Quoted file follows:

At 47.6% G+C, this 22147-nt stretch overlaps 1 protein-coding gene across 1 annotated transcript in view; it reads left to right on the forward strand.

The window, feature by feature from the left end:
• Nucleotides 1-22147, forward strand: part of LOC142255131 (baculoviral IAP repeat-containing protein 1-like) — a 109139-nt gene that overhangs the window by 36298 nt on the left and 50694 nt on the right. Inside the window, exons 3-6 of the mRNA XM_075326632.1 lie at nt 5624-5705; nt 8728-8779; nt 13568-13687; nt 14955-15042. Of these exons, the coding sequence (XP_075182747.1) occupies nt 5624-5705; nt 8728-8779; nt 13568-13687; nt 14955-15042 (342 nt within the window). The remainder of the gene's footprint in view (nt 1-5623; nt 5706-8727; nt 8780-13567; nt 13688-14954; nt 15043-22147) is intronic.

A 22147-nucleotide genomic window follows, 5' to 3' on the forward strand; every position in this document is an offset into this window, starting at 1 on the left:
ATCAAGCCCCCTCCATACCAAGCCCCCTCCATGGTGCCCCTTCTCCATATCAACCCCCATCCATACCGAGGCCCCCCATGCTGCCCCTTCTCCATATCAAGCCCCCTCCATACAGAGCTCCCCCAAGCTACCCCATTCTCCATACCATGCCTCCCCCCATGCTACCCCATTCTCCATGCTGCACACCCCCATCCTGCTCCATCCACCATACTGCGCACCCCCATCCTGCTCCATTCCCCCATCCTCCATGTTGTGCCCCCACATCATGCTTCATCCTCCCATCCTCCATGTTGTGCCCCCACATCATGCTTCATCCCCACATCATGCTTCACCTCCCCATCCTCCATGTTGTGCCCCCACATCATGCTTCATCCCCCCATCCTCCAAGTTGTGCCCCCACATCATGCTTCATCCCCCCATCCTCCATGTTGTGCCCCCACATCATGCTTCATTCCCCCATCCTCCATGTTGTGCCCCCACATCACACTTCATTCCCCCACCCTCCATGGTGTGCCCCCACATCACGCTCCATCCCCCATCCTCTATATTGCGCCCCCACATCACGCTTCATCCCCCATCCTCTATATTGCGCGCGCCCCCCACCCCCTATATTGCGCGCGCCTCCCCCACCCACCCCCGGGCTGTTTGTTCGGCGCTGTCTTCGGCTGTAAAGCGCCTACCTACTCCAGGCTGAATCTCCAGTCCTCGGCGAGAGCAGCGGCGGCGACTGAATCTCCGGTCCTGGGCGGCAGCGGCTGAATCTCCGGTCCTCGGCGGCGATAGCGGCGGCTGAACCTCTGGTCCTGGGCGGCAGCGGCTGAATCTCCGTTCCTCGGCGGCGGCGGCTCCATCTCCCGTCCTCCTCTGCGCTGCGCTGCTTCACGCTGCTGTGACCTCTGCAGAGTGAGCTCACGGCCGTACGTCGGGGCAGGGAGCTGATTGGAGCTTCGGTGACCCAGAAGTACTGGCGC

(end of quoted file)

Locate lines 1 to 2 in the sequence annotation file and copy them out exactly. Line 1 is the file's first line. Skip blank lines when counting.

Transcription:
At 47.6% G+C, this 22147-nt stretch overlaps 1 protein-coding gene across 1 annotated transcript in view; it reads left to right on the forward strand.

The window, feature by feature from the left end: